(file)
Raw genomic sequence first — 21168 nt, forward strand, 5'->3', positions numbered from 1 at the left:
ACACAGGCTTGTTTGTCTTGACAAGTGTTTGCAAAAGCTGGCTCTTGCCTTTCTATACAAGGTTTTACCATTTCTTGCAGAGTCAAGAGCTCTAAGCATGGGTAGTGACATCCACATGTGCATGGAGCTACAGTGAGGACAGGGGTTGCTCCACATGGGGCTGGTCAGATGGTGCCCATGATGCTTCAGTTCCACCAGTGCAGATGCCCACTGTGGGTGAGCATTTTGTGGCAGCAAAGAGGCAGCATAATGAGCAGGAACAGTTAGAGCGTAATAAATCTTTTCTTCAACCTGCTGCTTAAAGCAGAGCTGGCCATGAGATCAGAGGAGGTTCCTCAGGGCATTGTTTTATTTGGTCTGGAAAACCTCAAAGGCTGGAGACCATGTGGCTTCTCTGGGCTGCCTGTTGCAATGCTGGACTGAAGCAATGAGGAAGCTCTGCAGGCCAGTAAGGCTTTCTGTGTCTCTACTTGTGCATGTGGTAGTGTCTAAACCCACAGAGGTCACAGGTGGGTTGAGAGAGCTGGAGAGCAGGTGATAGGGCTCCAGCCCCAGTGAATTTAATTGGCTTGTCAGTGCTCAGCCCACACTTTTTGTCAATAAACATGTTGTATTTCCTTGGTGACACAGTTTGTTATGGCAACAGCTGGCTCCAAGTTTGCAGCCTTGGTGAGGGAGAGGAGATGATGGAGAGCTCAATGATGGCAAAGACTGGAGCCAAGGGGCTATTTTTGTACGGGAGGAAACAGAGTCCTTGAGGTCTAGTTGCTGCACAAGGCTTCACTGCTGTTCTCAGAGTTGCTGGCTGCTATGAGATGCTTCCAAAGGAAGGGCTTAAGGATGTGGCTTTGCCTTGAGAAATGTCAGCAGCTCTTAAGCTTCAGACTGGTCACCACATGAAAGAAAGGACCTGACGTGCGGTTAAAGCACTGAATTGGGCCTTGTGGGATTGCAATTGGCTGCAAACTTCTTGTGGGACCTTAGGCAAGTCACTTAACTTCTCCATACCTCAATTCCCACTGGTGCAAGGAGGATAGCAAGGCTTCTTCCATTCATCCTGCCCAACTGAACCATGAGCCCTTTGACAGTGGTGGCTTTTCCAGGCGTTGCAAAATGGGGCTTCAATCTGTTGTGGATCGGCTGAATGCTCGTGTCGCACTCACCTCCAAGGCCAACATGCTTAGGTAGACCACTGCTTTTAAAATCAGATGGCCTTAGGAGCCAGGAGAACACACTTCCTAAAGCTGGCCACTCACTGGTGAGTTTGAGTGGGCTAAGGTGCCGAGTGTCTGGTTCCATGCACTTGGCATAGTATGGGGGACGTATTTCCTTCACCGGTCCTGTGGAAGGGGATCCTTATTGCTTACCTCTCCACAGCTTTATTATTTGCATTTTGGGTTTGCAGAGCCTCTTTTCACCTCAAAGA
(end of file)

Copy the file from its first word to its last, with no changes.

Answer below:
Raw genomic sequence first — 21168 nt, forward strand, 5'->3', positions numbered from 1 at the left:
ACACAGGCTTGTTTGTCTTGACAAGTGTTTGCAAAAGCTGGCTCTTGCCTTTCTATACAAGGTTTTACCATTTCTTGCAGAGTCAAGAGCTCTAAGCATGGGTAGTGACATCCACATGTGCATGGAGCTACAGTGAGGACAGGGGTTGCTCCACATGGGGCTGGTCAGATGGTGCCCATGATGCTTCAGTTCCACCAGTGCAGATGCCCACTGTGGGTGAGCATTTTGTGGCAGCAAAGAGGCAGCATAATGAGCAGGAACAGTTAGAGCGTAATAAATCTTTTCTTCAACCTGCTGCTTAAAGCAGAGCTGGCCATGAGATCAGAGGAGGTTCCTCAGGGCATTGTTTTATTTGGTCTGGAAAACCTCAAAGGCTGGAGACCATGTGGCTTCTCTGGGCTGCCTGTTGCAATGCTGGACTGAAGCAATGAGGAAGCTCTGCAGGCCAGTAAGGCTTTCTGTGTCTCTACTTGTGCATGTGGTAGTGTCTAAACCCACAGAGGTCACAGGTGGGTTGAGAGAGCTGGAGAGCAGGTGATAGGGCTCCAGCCCCAGTGAATTTAATTGGCTTGTCAGTGCTCAGCCCACACTTTTTGTCAATAAACATGTTGTATTTCCTTGGTGACACAGTTTGTTATGGCAACAGCTGGCTCCAAGTTTGCAGCCTTGGTGAGGGAGAGGAGATGATGGAGAGCTCAATGATGGCAAAGACTGGAGCCAAGGGGCTATTTTTGTACGGGAGGAAACAGAGTCCTTGAGGTCTAGTTGCTGCACAAGGCTTCACTGCTGTTCTCAGAGTTGCTGGCTGCTATGAGATGCTTCCAAAGGAAGGGCTTAAGGATGTGGCTTTGCCTTGAGAAATGTCAGCAGCTCTTAAGCTTCAGACTGGTCACCACATGAAAGAAAGGACCTGACGTGCGGTTAAAGCACTGAATTGGGCCTTGTGGGATTGCAATTGGCTGCAAACTTCTTGTGGGACCTTAGGCAAGTCACTTAACTTCTCCATACCTCAATTCCCACTGGTGCAAGGAGGATAGCAAGGCTTCTTCCATTCATCCTGCCCAACTGAACCATGAGCCCTTTGACAGTGGTGGCTTTTCCAGGCGTTGCAAAATGGGGCTTCAATCTGTTGTGGATCGGCTGAATGCTCGTGTCGCACTCACCTCCAAGGCCAACATGCTTAGGTAGACCACTGCTTTTAAAATCAGATGGCCTTAGGAGCCAGGAGAACACACTTCCTAAAGCTGGCCACTCACTGGTGAGTTTGAGTGGGCTAAGGTGCCGAGTGTCTGGTTCCATGCACTTGGCATAGTATGGGGGACGTATTTCCTTCACCGGTCCTGTGGAAGGGGATCCTTATTGCTTACCTCTCCACAGCTTTATTATTTGCATTTTGGGTTTGCAGAGCCTCTTTTCACCTCAAAGA